Fava Bean Stew
It’s definitely cheating to use the photograph from the New York Times to illustrate this recipe, but my reasons are twofold: 1) my stew did not look nearly this photogenic and 2) I ate it all before I snapped a picture. Well, that happens sometimes.
You would never guess from such an unassuming pantry-staple list of ingredients how wonderful this is. I loved it like crazy, and it’s become my favorite spring weeknight recipe. It’s rich with smokiness from the paprika, creamy from the fava beans, and felt like a tonic of nourishing spring health. And though it’s not a nod to seasonality, I’m a big fan of the frozen fava beans from Goya for their ease. Because let’s be real: fava beans really are one of the most tedious characters in the vegetable kingdom, second only to artichokes. This recipe, in my book, more than justifies the slow process of popping each bean out of its inner sanctum. I called up my mom and chatted with her during the task, but you could just as easily listen to the sound of the rain falling outside your window or put on the blues and sway your hips from side-to-side for awhile; it sure feels good to bow out of the mad dash.
Photo: New York Times
Fava Bean Stew
from the New York Times
Red rice makes a gorgeous gluten-free substitute for the bulgur.
3 tablespoons extra virgin olive oil, plus additional for drizzling
2 medium onions, chopped
6 garlic cloves, minced
1/4 cup chopped fresh parsley
1/4 cup chopped cilantro
1 (14-ounce) can chopped tomatoes, with liquid
1 pound frozen shelled and skinned fava beans, or 2 pounds fresh favas, shelled and skinned
2 tablespoons tomato paste
3/4 teaspoon cinnamon
1 tablespoon paprika
1/4 to 1/2 teaspoon cayenne (to taste)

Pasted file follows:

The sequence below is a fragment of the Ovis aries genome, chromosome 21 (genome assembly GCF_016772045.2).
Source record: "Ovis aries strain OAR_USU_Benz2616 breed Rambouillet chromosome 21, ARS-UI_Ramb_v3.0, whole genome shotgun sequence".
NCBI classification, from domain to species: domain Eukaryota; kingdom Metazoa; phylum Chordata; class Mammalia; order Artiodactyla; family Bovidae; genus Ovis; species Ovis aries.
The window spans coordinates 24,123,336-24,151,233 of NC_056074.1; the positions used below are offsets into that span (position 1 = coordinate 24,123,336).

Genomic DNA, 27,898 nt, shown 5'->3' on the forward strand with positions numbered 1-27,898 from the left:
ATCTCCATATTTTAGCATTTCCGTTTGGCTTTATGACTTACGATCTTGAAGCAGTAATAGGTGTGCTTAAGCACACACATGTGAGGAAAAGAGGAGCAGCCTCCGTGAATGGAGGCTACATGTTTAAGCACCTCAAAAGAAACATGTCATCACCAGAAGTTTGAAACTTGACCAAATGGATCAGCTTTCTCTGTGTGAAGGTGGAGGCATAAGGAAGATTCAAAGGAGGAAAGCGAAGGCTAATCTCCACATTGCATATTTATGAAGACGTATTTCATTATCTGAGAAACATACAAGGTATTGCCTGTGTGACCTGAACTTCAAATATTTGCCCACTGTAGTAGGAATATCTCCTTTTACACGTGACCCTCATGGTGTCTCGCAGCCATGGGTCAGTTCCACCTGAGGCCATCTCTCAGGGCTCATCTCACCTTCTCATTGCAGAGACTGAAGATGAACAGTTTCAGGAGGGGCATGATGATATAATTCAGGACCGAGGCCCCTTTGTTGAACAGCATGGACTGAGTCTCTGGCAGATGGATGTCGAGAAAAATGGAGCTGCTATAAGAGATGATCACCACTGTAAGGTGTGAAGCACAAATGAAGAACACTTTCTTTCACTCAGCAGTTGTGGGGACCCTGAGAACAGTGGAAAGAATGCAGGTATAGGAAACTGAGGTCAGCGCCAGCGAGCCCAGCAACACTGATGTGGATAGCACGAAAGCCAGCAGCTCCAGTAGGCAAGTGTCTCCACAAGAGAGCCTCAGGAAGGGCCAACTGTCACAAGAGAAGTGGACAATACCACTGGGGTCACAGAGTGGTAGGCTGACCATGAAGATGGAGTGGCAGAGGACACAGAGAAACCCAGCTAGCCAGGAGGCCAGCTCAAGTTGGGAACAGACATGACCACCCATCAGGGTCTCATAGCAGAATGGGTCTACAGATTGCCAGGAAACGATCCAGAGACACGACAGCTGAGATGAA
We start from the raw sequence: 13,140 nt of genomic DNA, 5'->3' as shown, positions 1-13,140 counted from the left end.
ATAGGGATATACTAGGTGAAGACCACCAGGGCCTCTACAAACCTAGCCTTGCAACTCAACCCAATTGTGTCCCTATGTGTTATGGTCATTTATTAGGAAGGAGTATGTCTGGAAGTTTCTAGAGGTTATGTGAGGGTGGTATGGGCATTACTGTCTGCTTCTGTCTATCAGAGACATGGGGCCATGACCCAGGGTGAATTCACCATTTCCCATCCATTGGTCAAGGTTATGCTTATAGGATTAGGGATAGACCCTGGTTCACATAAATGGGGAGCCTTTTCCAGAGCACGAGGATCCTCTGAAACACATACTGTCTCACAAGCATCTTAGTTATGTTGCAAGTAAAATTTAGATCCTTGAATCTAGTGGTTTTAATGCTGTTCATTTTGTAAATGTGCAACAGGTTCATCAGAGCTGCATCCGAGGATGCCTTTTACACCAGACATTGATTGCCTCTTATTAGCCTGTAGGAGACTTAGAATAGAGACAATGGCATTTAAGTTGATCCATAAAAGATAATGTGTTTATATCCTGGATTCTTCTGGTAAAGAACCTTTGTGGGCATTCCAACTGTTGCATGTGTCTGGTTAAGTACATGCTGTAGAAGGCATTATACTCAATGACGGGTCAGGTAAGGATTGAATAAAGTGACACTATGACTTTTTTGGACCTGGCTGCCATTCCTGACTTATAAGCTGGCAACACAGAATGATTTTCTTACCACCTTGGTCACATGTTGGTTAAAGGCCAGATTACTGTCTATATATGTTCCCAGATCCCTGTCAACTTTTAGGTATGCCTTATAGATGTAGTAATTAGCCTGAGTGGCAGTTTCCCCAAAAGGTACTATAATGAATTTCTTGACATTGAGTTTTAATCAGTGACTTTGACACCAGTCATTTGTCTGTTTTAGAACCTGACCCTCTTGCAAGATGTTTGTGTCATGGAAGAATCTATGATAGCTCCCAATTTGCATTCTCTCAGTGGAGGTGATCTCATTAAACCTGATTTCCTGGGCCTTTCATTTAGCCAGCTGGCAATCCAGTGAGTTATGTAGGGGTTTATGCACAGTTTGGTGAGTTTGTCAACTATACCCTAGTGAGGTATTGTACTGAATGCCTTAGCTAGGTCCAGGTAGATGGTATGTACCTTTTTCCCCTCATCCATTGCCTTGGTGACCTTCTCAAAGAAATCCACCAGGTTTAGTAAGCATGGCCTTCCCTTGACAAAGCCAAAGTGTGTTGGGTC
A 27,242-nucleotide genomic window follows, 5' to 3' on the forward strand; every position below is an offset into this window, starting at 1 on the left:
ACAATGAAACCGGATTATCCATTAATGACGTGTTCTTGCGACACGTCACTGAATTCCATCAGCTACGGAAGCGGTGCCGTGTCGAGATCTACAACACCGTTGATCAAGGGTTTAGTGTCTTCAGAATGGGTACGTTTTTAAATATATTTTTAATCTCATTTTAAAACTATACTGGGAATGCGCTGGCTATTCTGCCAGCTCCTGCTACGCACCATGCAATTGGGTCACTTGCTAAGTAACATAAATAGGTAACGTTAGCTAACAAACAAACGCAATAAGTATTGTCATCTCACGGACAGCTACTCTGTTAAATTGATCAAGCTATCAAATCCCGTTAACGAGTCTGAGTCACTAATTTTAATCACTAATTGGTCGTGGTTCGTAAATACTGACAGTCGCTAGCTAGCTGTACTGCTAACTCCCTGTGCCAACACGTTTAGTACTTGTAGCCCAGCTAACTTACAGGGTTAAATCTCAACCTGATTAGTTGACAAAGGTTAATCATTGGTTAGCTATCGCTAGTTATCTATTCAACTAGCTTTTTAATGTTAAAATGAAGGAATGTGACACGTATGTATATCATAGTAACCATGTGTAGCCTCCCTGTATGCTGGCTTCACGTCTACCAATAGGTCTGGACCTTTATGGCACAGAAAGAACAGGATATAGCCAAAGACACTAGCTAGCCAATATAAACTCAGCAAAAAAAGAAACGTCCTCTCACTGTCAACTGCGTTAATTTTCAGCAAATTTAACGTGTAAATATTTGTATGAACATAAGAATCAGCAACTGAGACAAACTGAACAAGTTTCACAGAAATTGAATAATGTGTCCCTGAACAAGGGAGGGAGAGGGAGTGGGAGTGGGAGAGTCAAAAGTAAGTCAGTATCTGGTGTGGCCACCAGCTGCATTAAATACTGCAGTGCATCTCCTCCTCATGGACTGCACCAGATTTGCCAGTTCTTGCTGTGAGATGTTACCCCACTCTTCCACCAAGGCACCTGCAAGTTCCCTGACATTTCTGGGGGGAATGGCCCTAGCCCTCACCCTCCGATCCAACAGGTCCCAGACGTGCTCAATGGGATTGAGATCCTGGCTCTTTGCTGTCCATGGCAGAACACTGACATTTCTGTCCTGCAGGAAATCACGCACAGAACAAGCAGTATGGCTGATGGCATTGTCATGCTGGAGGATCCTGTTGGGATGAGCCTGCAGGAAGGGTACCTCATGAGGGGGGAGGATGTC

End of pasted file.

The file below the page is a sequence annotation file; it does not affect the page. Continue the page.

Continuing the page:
1 cup coarse bulgur
In a large, lidded skillet or Dutch oven, heat the olive oil over medium heat. Add the onions. Cook, stirring, until tender, about five minutes. Add the garlic, half the parsley, half the cilantro and salt to taste. Continue to cook for another minute or two, stirring. Add the tomatoes, and cook, stirring often, for 10 to 15 minutes until the tomatoes have cooked down and smell fragrant.
Add the fava beans, tomato paste, cinnamon, paprika, cayenne and 2 cups water, or enough to just cover the vegetables, and bring to a simmer. Simmer 30 minutes or until the favas are tender and the stew very fragrant. Stir in the remaining parsley and cilantro, grind in some pepper and taste and adjust salt.
While the stew is simmering, reconstitute the bulgur. Bring 2 cups water to a boil in a medium saucepan. Add the bulgur and salt to taste, reduce the heat, cover and simmer 20 minutes or until the water is absorbed. Remove from the heat and uncover. Place a clean dish towel over the pan, then replace the lid. Allow to sit undisturbed for 10 minutes.
Alternatively, place the bulgur in a medium bowl with salt to taste, and cover with 2 cups hot or boiling water. Allow to sit for 20 to 25 minutes until most of the water is absorbed. Drain through a strainer, and squeeze out the water.
Spoon bulgur into wide soup bowls, and top with the fava bean stew. Drizzle on some olive oil, and serve.